One of the decision-making frameworks we learned about for problem formulation is called the SWOT analysis. SWOT stands for strengths, weaknesses, opportunities and threats. SWOT is a strategic planning tool that companies use to evaluate what they do well, what they don’t do well, opportunities they might take advantage of and threats that may hinder the process of meeting their objectives. SWOT is useful because it forces a company to explore internal, external, present and future issues that impact performance. Leadership within the company uses the information collected during the SWOT analysis to develop a strategic plan.


So how could this type of process lead to more successful and sustainable health behavior change? Here’s an example. Many people set a New Year’s Resolution to “lose 10 lbs” without evaluating whether weight loss is necessary, addressing underlying issues that impact eating behaviors and identifying factors that could increase the likelihood of success or failure. Instead, they opt for a quick fix fad diet that may work in the short-term but is not a good strategy for optimal health in the long-term. A SWOT analysis could help someone identify all of the aforementioned factors before they begin to work toward their goal, increasing the likelihood of success. PugOnScaleCropped


  There are three main goals of this type of analysis for strategic planning:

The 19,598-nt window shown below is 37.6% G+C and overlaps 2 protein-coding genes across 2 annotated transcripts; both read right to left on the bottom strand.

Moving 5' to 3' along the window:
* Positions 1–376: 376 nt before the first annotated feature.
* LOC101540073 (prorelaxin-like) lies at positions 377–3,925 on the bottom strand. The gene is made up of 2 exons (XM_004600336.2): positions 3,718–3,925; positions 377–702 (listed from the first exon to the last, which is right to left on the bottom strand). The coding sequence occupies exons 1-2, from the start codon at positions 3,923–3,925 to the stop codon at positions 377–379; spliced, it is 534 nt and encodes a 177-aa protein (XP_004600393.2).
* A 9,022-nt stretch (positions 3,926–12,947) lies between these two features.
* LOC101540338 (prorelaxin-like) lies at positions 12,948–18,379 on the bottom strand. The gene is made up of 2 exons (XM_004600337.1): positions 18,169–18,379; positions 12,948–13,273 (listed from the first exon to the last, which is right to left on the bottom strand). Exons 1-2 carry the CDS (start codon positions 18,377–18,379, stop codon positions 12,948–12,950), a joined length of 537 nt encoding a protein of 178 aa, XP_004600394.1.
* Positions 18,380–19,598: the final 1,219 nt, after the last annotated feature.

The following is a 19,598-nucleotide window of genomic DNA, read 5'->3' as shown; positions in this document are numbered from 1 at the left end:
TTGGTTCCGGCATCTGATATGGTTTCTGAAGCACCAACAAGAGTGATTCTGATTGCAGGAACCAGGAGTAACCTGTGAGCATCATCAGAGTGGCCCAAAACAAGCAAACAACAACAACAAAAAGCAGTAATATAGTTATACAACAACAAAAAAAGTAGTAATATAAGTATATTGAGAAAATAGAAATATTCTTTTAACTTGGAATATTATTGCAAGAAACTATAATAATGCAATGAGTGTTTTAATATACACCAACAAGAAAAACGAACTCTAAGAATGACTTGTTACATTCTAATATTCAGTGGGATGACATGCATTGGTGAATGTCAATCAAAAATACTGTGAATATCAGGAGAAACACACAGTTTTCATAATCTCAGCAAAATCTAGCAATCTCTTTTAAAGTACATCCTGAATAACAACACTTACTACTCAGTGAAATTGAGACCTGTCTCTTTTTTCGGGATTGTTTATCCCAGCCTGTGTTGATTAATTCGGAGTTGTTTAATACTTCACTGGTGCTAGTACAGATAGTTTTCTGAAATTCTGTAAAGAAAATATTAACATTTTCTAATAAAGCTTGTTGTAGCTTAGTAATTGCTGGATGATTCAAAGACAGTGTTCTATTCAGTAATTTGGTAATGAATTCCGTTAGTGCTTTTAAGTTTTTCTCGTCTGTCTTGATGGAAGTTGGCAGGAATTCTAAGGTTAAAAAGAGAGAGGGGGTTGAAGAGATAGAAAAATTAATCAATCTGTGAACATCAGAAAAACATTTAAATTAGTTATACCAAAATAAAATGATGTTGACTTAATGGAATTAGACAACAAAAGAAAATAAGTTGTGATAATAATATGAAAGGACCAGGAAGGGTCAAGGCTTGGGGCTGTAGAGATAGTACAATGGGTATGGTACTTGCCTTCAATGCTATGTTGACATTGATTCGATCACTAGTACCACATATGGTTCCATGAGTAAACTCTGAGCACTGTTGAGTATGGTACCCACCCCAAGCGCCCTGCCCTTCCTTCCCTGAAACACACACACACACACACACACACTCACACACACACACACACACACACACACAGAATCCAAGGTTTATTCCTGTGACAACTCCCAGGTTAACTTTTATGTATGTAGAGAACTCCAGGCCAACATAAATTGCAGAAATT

1. Gain a better understanding of barriers
  2. Identify underlying causes of a problem or challenge
  3. Develop a plan for accomplishing objectives


A SWOT analysis for a business decision may look like this:

Strengths are typically internal: resources, activities or intangible aspects that provide the company with a competitive advantage. Examples could include a highly skilled workforce (experience, knowledge), data, price advantage, added value of a product, innovative processes (technology), philosophy, values, brand image, leadership, or adequate financial resources/cash flow.  


Weaknesses are also internal and typically represent areas for improvement. Examples could include lack of continuity in the supply chain, questionable reliability of data, poor reputation, sub-par marketing, unreliable products, below industry average investment in R & D, high employee turnover, high cost structure or debt.  


Opportunities are part of the external business environment. They represent what the company could take advantage of now or in the future. Examples include partnerships, technology development, industry trends, global expansion, new product development or niche target markets that have not yet been explored.


Threats are also external and may be uncontrollable to some extent. They could potentially hinder a company’s progress by creating obstacles. Examples include changes in legislative policies, changes in market demand or customer demographic, environmental impacts (natural disasters, weather), entry of new competitors in the marketplace (more competition), unpredictable changes in the economy, stakeholder requests or lawsuits.